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2016 Qatifi coup d'état
Qatifi coup
Military tank in Dammam
Date 25th August 2016
Location Flag of Qatif Qatif
Result Ba'athist military takeover
  • Government dissolved
  • National People's Council dissolved
  • Constitution repealed
  • Military junta established
War Flag of Qatif Qatifi Armed Forces
220px-Flag of the Ba'ath Party.svg Ba'ath Party
Flag of Qatif Government of Qatif
Commanders and leaders
Flag of Qatif Khaled al-Zaidi
220px-Flag of the Ba'ath Party.svg Zayd Hossaini
Flag of Qatif Abdulaziz Al-Qazwini
Flag of Qatif Mu'izz al-Jundi
Casualties and losses
20 killed 8 killed
103 civilians killed

The 2016 Qatifi coup d'état was a coup d'état in the Islamic Republic of Qatif that deposed of the Islamist government of Abdulaziz Al-Qazwini replacing it with the Arab Socialist Ba'ath Authority (ASBA) under the Minister of the Interior Khaled al-Zaidi.

The coup d'état was facilitated after the government of President Abdulaziz Al-Qazwini was subject to an economic and political crisis as the government attempted to pursue radical Islamist reforms. After failing to put through a new penal code that would enshrine Sharia law into the Qatifi legal system, Al-Qazwini's government faced political crisis. After facing a no confidence vote Joseph refused to step down from office, enabling the military led by Al-Zadi and supported by the Ba'athist government of Prime Minister Zayd Hossaini in August to remove Al-Qazwini from power creating the ASBA in its place.

Background and causes

Qatifi Ba'athism


Mustafa al-Karim lead Qatif between 1961-86

In 1961 the royalist government of Qatif was overthrown by a coalition of military officials and Ba'athists in response to a period of mass social unrest known as the Tabawa Revolution. The new government, a military junta known as the Revolutionary Committee of Qatif, was dominated under Mustafa al-Karim who sympathised with radical neo-Ba'athism, neo-Marxism. The single-party regime built by the Revolutionary Committee laïcité policies that aimed to secularise Qatifi society, banning the Hijab, restricting religious practice, banning Islamic groups and closing the border with Saudi Arabia, effectively rendering the Hajj impossible. In order not to alienate the socially conservative rural population al-Karim implemented social welfare policies and populist land redistribution that ensured political stability. The regime's stability seriously weakened following the Qatif-Trucial War and the Qatifi Civil War, which saw Abdullah Rajab take power. Whilst Rajab implemented neoliberal economic reforms and toned down some of the most draconian secular policy, nevertheless power within Qatif was concentrated in the hands of a small elite connected to the Ba'ath party, with the main centre of government being the Ministry of the Interior. In 2011, the Arab Spring resulted in the Rajab to step down and the regime to move towards democratisation.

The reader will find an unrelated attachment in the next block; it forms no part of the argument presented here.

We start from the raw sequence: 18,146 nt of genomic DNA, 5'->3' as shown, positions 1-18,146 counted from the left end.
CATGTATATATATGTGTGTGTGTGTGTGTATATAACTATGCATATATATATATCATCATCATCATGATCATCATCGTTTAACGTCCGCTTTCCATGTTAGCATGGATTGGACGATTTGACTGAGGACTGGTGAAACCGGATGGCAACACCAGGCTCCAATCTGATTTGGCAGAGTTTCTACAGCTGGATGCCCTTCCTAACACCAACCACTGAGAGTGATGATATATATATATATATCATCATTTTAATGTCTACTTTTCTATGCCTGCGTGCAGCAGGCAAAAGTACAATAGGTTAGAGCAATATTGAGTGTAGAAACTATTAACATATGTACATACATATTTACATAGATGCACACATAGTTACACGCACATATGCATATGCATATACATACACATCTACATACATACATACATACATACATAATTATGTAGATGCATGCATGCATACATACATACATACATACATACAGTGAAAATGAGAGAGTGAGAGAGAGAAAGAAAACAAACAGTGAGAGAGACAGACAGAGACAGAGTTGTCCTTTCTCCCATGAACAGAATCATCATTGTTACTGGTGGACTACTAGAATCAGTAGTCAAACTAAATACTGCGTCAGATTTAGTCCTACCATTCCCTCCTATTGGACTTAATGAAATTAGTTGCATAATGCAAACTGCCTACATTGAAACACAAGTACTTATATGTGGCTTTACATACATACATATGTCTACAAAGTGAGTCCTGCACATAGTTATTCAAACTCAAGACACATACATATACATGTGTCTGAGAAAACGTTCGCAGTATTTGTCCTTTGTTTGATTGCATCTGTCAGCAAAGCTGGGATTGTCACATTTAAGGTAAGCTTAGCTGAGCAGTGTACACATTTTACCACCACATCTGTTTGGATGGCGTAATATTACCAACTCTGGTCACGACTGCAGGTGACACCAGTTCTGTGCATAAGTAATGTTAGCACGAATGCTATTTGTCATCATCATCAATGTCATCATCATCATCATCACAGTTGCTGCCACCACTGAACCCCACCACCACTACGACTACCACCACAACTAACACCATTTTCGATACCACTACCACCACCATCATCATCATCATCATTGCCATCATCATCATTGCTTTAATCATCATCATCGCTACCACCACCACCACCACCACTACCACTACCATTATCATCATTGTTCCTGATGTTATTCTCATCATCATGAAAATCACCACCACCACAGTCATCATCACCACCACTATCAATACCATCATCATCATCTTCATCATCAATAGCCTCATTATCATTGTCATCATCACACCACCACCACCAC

Election of Abdulaziz Al-Qazwini

Abdulaziz Al-Qazwini

President Al-Qazwini during the Qatifi presidential election, 2015

In 2015 Abdulaziz Al-Qazwini, leader of Union of Islamic Revolutionary Mujahideen, was elected to the position of President of Qatif beating the then-incumbent Mohammed Mujawar of the Qatifi Ba'ath Party by a wide margin in the presidential runoff election, getting 2,489,988 votes (53%) to Mujawar's 2,114,140 votes (45%). Mujawar's government had become increasingly unpopular, being seen as authoritarian and anachronistic, as the Ba'athist Party had ruled the country as a dictatorship for much of Qatifi history since 1961.

Al-Qazwini, a prominent Shia Islamist intellectual, in contrast represented those in Qatif who were more close to Islamist policies compared to the Ba'athist elite, and was seen to have a popular touch. Al-Qazwini started office in a scenario cohabitation with the Cabinet and the National People's Council being still in the hands of the Ba'ath Party.